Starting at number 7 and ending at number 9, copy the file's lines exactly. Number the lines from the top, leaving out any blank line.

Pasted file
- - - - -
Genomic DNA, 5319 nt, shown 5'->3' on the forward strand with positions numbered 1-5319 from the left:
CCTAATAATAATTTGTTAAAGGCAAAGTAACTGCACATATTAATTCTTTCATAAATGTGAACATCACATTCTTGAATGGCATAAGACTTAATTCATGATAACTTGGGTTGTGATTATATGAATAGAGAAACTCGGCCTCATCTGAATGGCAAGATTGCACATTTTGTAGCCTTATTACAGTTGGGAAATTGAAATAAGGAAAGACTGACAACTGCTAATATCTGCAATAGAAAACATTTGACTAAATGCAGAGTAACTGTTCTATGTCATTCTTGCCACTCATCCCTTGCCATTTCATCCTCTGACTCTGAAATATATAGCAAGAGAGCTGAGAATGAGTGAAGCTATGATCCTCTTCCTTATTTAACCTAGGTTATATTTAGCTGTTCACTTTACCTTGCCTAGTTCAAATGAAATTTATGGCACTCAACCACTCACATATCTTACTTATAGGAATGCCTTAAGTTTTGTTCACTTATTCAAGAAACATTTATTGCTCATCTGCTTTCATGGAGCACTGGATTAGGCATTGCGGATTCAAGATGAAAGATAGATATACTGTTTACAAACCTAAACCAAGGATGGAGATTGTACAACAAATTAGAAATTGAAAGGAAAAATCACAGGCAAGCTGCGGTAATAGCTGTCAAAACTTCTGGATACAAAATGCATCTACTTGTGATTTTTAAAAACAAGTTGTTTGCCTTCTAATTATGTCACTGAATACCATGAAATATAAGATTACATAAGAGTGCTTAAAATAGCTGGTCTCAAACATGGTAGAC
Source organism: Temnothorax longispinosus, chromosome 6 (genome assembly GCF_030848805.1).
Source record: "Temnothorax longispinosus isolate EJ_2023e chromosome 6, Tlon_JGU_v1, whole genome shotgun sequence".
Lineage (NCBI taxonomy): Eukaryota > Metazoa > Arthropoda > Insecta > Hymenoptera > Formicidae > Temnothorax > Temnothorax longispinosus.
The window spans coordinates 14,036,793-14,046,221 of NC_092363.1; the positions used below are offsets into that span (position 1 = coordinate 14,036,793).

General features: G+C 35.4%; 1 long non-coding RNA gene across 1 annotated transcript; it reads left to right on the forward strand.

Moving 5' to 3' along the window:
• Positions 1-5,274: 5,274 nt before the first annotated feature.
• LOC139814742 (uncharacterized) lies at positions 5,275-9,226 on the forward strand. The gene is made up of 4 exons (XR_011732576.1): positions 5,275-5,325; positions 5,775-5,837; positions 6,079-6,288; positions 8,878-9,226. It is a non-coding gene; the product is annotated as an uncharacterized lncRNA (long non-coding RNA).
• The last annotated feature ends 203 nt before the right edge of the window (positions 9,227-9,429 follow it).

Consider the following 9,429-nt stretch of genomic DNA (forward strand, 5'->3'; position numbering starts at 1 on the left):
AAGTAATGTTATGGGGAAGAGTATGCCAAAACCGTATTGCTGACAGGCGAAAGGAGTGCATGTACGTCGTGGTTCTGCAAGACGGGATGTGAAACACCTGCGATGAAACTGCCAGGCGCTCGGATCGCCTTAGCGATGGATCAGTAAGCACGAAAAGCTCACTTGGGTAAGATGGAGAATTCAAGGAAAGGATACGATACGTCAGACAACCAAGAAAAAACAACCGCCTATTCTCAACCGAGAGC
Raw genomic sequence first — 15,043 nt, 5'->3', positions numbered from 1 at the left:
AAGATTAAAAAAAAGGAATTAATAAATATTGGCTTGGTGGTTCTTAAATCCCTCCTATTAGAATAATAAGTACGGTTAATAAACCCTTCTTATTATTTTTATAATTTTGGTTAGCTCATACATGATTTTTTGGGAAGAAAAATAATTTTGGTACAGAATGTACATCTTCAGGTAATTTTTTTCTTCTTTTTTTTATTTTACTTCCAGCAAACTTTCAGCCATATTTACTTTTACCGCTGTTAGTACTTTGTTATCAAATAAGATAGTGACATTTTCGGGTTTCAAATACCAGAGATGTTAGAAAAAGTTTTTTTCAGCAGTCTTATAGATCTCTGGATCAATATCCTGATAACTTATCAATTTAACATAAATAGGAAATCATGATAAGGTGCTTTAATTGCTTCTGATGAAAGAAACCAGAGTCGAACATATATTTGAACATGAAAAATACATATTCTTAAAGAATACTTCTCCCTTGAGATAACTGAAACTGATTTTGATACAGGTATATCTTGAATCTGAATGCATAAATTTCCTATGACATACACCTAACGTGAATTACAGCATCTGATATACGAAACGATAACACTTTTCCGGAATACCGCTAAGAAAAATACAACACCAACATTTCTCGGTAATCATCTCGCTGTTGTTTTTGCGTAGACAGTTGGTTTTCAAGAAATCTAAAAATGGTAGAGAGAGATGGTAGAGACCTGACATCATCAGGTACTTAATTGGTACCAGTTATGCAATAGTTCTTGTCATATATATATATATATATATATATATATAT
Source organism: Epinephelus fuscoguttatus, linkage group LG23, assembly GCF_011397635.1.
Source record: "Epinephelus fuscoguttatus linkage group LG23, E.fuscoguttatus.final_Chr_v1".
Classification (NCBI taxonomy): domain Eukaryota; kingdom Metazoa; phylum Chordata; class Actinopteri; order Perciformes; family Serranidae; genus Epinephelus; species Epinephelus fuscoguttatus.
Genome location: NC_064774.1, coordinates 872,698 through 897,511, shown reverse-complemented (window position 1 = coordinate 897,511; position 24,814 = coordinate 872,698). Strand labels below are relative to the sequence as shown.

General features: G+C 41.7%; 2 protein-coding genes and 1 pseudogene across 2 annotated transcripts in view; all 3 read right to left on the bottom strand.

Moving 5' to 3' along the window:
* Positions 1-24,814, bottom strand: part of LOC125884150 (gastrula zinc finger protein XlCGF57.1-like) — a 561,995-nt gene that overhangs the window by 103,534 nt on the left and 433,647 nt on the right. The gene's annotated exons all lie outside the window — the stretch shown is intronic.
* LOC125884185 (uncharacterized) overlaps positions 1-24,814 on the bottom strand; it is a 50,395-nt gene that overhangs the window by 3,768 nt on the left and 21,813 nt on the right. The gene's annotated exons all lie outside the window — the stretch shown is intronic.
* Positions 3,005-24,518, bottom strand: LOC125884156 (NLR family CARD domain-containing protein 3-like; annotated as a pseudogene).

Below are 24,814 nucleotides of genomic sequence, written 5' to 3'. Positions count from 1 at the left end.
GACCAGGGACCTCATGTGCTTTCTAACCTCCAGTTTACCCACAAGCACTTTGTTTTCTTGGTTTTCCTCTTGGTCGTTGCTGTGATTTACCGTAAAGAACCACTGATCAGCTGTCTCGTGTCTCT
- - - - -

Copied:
General features: G+C 35.4%; 1 long non-coding RNA gene across 1 annotated transcript; it reads left to right on the forward strand.

Moving 5' to 3' along the window:
• Positions 1-5,274: 5,274 nt before the first annotated feature.